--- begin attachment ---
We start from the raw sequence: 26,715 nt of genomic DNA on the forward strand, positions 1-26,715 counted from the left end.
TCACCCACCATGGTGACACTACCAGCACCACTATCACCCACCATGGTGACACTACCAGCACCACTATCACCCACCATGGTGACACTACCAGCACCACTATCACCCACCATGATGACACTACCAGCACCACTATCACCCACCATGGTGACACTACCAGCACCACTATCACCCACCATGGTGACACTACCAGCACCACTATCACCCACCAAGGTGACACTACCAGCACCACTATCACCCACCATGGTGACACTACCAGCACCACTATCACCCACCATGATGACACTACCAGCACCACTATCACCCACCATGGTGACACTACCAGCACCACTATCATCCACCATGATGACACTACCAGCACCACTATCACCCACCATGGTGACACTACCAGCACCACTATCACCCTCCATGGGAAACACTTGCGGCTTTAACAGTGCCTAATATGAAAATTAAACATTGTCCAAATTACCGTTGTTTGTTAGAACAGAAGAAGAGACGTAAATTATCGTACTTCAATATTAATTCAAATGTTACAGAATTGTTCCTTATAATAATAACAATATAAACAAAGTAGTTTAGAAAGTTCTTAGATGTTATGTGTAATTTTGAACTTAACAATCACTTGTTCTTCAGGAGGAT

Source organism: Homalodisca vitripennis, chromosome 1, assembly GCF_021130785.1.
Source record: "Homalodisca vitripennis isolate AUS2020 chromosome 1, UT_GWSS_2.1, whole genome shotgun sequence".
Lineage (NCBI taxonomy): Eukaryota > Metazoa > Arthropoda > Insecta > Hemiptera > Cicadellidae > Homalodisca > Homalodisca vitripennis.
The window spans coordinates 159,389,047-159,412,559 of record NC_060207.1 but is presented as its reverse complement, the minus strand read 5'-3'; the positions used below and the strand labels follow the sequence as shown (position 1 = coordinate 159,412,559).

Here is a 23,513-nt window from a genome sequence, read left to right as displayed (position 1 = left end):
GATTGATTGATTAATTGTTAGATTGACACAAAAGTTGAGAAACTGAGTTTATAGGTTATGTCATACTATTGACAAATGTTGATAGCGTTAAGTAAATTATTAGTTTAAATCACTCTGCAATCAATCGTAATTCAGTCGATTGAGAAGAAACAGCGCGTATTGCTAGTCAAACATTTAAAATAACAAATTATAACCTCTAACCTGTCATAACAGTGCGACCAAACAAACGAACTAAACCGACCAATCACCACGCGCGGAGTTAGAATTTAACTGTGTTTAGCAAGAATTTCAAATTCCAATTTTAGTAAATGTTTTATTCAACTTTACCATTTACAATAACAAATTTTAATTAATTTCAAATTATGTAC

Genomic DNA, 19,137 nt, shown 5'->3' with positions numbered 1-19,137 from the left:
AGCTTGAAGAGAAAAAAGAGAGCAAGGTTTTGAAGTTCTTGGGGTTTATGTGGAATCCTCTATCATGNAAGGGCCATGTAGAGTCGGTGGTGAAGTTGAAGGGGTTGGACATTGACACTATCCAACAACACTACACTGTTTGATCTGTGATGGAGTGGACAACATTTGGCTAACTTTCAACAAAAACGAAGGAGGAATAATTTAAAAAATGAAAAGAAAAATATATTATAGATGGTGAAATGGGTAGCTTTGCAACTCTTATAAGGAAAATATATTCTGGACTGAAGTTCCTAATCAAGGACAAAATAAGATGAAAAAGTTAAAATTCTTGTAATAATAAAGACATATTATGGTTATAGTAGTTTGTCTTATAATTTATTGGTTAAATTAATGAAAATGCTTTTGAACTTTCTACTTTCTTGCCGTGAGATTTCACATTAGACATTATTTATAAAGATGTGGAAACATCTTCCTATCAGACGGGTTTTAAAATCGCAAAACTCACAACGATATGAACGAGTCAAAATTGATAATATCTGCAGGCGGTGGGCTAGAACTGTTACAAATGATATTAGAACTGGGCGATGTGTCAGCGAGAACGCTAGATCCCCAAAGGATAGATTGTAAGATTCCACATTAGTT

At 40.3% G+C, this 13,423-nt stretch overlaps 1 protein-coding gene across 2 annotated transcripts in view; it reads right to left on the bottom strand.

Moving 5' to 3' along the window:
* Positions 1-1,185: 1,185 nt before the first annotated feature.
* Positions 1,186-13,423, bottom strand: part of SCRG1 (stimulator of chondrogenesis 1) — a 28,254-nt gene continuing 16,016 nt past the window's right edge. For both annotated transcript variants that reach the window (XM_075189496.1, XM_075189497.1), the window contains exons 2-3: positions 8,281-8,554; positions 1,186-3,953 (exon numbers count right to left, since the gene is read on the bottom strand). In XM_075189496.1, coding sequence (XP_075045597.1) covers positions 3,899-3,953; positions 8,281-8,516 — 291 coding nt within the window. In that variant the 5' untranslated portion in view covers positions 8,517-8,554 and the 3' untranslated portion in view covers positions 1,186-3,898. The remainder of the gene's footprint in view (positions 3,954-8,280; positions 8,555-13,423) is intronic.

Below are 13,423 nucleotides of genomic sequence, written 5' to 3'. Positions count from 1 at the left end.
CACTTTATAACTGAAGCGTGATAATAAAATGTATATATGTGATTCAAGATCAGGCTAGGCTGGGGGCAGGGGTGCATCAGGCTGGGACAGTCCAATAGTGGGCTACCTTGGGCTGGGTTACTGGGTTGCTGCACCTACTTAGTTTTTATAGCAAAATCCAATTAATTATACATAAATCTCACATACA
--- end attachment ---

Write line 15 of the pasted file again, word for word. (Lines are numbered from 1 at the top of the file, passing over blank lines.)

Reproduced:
Below are 13,423 nucleotides of genomic sequence, written 5' to 3'. Positions count from 1 at the left end.